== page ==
I wrote this when I was told that Hangman is not an appropriate game to be teaching in school. Then I learned that making the admin look bad is a good way to get fired. Which is true, I've been there. So the decision was moved "above my pay grade." Whatever.I do not wish to offend anybody, so if you are easily offended, stop reading now, this page is not for you.
I personally am not easily offended, but if somebody wanted to do it, hypocrisy -- telling me to stop doing something while practicing the same or similar activity -- would have the best shot at it. Or maybe it would only encourage me to expose the hypocrisy.
This is that exposition.
I was told that "58 countries" practice a particular form of capital punishment as justification for not playing a particular childhood game. I cannot find any basis for that claim except on a particular unsigned web page said to derive their information from a link where that number did not appear and an actual count of the countries using that form of capital punishment was some other number (imprecise due to the way the countries were listed). Google gave several hits listing "58 countries" engaged in any form of capital punishment, but the whole topic seems so politicized that agreed and accurate numbers probably are not possible.
If we are going to censor our teaching materials because of an alleged "cruel and inhuman" method of punishment for assaults on public safety, why not also remove from our teaching materials any endorsement or use of technology that is applied to the persecution of innocent citizens in other countries, whose immigrants might have children in our schools? The largest country in the world is also among the most oppressive, and is certainly the world leader in the use of computer technology in tracking and identifying citizens for persecution and capital punishment. Therefore, the same reasoning goes, should we not avoid depicting -- let alone teaching -- computer technology in classes that might include children whose ethnic heritage comes from that oppressive country? The fact is, we have more children in American schools of Chinese heritage than from all "58 countries" put together.
Worse: we are actively supporting that oppression by buying Chinese computers (look on the bottom or back of any computer -- including those we give to every child in an American school -- every one of them says "Made in China." It is very hard to find a computer not made in China.
At least I can buy groceries not made in China (I refuse to buy Mandarin oranges in cans, because they all come from China), and I can make a donation to a non-profit fighting persecution (in China and elsewhere) equal to whatever I spend on Chinese products when that is unavoidable, and (before Covid) I spent a lot of time in stores reading product labels to find products made elsewhere. I do that.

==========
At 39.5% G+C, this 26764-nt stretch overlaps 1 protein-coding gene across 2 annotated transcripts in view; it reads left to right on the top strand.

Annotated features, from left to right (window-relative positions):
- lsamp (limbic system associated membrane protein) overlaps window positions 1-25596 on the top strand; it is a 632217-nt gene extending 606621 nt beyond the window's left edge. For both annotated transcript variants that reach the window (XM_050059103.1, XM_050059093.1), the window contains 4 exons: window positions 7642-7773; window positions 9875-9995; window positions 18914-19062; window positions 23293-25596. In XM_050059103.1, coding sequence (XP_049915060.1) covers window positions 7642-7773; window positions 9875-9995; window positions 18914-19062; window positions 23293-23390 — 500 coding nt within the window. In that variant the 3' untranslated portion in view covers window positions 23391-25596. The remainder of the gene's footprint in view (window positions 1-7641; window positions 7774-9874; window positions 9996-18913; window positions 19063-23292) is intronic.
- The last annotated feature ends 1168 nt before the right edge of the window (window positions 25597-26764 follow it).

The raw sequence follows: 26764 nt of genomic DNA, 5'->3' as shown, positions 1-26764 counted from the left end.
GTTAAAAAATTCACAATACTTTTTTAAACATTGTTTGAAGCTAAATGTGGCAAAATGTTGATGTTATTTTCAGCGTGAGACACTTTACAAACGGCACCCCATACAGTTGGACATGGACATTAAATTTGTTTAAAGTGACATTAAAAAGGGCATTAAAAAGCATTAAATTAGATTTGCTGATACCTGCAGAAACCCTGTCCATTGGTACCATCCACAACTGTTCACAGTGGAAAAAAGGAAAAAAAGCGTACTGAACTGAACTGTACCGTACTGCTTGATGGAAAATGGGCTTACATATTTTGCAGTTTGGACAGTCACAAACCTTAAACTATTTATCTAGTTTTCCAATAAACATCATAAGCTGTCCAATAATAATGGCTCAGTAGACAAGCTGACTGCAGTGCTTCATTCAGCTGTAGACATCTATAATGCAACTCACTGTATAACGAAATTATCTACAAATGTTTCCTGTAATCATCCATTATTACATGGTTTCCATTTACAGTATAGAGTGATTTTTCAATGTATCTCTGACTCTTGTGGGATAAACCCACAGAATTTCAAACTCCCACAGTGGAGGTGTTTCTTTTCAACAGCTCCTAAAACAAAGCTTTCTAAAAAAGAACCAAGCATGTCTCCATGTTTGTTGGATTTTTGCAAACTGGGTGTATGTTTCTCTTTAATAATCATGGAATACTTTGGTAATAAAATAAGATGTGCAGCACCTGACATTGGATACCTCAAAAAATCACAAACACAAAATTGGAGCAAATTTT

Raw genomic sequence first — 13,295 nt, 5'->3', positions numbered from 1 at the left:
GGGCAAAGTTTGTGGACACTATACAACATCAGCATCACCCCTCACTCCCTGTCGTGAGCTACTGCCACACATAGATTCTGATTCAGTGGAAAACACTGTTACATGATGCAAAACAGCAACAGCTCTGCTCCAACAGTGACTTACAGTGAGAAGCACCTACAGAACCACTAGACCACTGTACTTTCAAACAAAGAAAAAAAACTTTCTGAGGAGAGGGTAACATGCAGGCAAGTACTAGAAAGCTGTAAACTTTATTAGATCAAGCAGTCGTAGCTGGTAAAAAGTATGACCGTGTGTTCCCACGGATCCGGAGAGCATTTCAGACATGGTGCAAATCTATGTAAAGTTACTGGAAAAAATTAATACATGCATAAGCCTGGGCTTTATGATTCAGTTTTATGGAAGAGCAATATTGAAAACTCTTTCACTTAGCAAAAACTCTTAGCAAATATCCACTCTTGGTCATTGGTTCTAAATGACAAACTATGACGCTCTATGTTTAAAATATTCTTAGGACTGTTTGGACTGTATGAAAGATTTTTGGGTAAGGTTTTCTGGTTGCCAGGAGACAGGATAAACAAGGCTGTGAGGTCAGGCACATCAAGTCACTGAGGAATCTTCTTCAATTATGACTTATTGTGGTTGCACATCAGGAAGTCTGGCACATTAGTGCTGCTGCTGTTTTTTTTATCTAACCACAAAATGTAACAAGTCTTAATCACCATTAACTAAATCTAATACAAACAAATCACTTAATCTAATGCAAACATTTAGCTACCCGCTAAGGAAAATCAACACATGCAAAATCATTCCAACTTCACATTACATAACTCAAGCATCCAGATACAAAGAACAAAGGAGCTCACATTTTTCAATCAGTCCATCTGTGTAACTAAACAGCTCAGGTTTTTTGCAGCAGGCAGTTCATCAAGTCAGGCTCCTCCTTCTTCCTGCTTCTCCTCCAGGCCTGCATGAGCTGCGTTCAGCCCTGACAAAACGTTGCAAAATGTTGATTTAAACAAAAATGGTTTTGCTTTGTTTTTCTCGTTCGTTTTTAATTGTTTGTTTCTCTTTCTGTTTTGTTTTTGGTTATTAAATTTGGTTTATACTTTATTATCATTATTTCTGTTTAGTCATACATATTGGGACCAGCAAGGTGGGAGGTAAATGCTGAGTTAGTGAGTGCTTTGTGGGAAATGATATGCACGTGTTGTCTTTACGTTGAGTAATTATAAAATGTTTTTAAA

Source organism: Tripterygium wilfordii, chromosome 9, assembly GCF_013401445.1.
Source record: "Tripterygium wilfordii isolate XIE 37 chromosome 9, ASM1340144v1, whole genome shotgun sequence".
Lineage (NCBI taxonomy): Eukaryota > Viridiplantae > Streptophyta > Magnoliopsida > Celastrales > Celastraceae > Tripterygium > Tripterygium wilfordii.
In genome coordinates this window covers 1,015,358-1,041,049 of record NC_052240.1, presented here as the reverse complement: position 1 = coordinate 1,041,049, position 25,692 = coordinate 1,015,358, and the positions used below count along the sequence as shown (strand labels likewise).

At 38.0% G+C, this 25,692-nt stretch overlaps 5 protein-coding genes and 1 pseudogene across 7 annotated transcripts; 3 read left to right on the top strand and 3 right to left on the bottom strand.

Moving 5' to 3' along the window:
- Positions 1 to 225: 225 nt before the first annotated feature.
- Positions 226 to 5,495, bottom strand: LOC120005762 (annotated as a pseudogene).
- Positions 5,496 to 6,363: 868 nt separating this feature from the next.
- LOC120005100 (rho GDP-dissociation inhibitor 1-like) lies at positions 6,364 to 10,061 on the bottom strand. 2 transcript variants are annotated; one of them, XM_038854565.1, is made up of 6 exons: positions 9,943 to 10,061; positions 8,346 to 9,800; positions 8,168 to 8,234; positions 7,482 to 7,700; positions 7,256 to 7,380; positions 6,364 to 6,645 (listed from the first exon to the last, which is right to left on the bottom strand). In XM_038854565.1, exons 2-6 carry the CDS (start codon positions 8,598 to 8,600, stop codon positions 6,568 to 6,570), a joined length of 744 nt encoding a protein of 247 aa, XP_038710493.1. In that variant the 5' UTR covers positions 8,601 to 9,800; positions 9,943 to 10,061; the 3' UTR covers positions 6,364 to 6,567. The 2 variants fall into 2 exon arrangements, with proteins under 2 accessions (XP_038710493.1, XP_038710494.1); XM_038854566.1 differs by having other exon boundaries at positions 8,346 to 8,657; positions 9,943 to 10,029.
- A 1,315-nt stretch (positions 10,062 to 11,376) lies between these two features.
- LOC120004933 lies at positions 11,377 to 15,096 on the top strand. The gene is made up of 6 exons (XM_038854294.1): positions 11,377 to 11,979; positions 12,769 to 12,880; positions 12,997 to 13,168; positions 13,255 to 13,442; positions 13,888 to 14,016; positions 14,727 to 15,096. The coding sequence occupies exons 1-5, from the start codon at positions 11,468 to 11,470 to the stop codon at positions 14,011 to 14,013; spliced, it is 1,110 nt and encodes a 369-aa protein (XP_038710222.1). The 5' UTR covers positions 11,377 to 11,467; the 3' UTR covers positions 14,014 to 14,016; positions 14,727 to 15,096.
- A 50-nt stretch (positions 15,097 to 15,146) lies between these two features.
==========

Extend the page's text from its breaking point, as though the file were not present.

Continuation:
But censoring a child's game? Where the object of the game is to prevent the execution? While continuing to support and promote other forms of oppression and torture? Get real.
For the record, I have removed from (or never inserted into) this curriculum any and all references and depiction of any form of capital punishment, including the most eggregious of them all, the execution of persons for no crime worse than being too young to speak for themselves, which is practiced in all but six (or 26; accurate numbers seem hard to find in this topic) countries of the world. Some of our students may have lost a sister or brother that way. Let's not remind them that they can be a part of the solution, and not merely a helpless victim.
Nothing bad happens to the "Seaman" ("see man") in my substitute, he doesn't even melt into nothingness (as in one of the other proposed alternatives), nothing happens to him at all. It's a game. The student is writing a game, not playing it. Rock-Paper-Scissors is non-violent, the paper never gets cut, the scissors never broken. The calculator is just numbers, it's not even made in China. And these kids are smart enough to realize that pictures don't oppress people, people oppress people, and learning computer technology, even if on Chinese computers, will make them better able to fight oppression everywhere (including in China).
And (see "ALL Lives Matter") I am smart enough to realize that if I want to take the educator's money and play on their team, I need to play by their rules. I can do that, and nobody gets hurt.
2021 May 19